Looking at a map of the Norwegian Northern North Sea (see above), with the structural elements as a background to the existing fields and exploration wells, 31/1-2S can almost be regarded as a frontier exploration well in a North Sea context.
The structural element the well is being drilled in is called the Lomre Terrace, and although there are fields in the northeast corner such as Byrding, and recent discoveries such as Echino South, the main part of the Lomre Terrace it is still undrilled.
Equinor is now targeting the Røver Nord prospect in PL923, with expected primary reservoirs to be the Middle Jurassic Brent as well as the underlying Lower Jurassic Cook Formation.
The Lomre Terrace developed as a response to Jurassic rifting and forms – as the name suggests – a terrace structure between the deeper Viking Graben in the west and the Horda Platform in the east (see cross-section below).
Where is the trap?
Is it a surprise why the area has not been explored more before? The surrounding structural highs have not disappointed, with the Troll field in the east, Oseberg East in the south and the above-mentioned fields in the north. The most likely scenario is that the Lomre Terrace has so far been seen as an area of petroleum migration from the deeper Viking Graben, but the apparent lack of valid traps has probably prevented the area to be explored earlier.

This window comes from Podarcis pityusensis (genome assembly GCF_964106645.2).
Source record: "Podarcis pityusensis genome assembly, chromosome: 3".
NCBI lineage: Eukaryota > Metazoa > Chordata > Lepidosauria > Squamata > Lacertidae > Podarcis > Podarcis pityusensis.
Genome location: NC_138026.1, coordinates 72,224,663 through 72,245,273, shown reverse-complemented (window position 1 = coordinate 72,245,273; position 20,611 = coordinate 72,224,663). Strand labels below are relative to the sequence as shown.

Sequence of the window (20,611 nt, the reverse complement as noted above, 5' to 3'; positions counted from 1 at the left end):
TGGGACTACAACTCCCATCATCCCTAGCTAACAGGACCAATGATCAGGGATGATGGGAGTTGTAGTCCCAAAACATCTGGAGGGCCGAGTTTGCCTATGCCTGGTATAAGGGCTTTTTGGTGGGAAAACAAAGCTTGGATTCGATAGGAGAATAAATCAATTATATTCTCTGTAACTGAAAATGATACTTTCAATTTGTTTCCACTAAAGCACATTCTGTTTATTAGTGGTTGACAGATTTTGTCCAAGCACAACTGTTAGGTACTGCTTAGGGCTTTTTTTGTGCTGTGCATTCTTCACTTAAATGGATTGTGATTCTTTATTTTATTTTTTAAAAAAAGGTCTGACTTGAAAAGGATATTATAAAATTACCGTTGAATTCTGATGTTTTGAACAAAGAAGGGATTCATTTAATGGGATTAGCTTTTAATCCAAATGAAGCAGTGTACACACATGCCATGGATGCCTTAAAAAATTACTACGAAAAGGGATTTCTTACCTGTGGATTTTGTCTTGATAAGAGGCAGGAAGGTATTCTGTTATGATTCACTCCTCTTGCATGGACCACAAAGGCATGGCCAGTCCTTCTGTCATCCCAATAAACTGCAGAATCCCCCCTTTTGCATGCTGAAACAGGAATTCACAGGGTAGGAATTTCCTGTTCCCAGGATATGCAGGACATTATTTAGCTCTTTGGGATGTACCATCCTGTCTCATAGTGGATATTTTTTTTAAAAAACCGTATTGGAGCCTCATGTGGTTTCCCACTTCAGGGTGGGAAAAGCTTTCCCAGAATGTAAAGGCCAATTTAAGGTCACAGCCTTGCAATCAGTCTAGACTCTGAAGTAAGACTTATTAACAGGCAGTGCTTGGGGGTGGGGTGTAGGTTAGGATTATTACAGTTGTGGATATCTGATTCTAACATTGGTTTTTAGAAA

And this why well 31/1-2S is “frontier”, not because of reservoir presence or charge, but in terms of hydrocarbon trapping.
The margin was drilled
It must be said though that around six wells have been drilled along the eastern margin of the Lomre Terrace, close to the Horda Platform. The three wells labelled on the map all found the Brent, but they turned out water-wet.
The fact that 31/1-2S is now drilling in a much more central position of the Lomre Terrace must therefore be seen as a bold test, which in the case of success may spur a new phase of exploration activity in the licence.
Hydrocarbon migration expected
In conjunction with the observation about hydrocarbon migration made above, Migris, the company that describes and reduces geological and economical exploration risk by simulating geological processes, also predicts that the Røver well is likely to drill into reservoirs that at least have seen migration of hydrocarbons through it. The company classifies 31/1-2S as a class A well with a flowrisk value of 97% for the Middle Jurassic.